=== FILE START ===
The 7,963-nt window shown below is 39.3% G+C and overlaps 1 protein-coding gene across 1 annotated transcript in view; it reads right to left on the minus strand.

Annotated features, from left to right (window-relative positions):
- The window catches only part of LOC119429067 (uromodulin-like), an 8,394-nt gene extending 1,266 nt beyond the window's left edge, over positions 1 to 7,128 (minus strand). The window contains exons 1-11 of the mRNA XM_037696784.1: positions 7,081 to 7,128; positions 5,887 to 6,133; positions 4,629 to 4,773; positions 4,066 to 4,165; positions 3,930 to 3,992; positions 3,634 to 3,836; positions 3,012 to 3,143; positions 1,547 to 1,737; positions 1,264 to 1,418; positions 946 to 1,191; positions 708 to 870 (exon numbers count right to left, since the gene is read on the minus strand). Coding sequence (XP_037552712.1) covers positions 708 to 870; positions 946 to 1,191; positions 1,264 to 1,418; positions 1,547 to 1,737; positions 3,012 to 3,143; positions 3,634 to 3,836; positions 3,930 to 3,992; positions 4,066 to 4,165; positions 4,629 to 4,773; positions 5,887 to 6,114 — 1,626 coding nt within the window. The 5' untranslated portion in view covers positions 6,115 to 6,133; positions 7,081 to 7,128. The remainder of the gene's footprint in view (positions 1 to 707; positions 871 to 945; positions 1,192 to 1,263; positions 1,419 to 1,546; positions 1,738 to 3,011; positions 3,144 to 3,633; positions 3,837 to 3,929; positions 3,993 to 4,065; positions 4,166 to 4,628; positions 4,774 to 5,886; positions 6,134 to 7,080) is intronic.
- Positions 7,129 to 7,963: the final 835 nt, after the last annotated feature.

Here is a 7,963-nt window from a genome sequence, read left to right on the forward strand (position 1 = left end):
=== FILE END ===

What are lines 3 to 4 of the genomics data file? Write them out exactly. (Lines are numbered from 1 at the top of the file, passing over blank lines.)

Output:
- The window catches only part of LOC119429067 (uromodulin-like), an 8,394-nt gene extending 1,266 nt beyond the window's left edge, over positions 1 to 7,128 (minus strand). The window contains exons 1-11 of the mRNA XM_037696784.1: positions 7,081 to 7,128; positions 5,887 to 6,133; positions 4,629 to 4,773; positions 4,066 to 4,165; positions 3,930 to 3,992; positions 3,634 to 3,836; positions 3,012 to 3,143; positions 1,547 to 1,737; positions 1,264 to 1,418; positions 946 to 1,191; positions 708 to 870 (exon numbers count right to left, since the gene is read on the minus strand). Coding sequence (XP_037552712.1) covers positions 708 to 870; positions 946 to 1,191; positions 1,264 to 1,418; positions 1,547 to 1,737; positions 3,012 to 3,143; positions 3,634 to 3,836; positions 3,930 to 3,992; positions 4,066 to 4,165; positions 4,629 to 4,773; positions 5,887 to 6,114 — 1,626 coding nt within the window. The 5' untranslated portion in view covers positions 6,115 to 6,133; positions 7,081 to 7,128. The remainder of the gene's footprint in view (positions 1 to 707; positions 871 to 945; positions 1,192 to 1,263; positions 1,419 to 1,546; positions 1,738 to 3,011; positions 3,144 to 3,633; positions 3,837 to 3,929; positions 3,993 to 4,065; positions 4,166 to 4,628; positions 4,774 to 5,886; positions 6,134 to 7,080) is intronic.
- Positions 7,129 to 7,963: the final 835 nt, after the last annotated feature.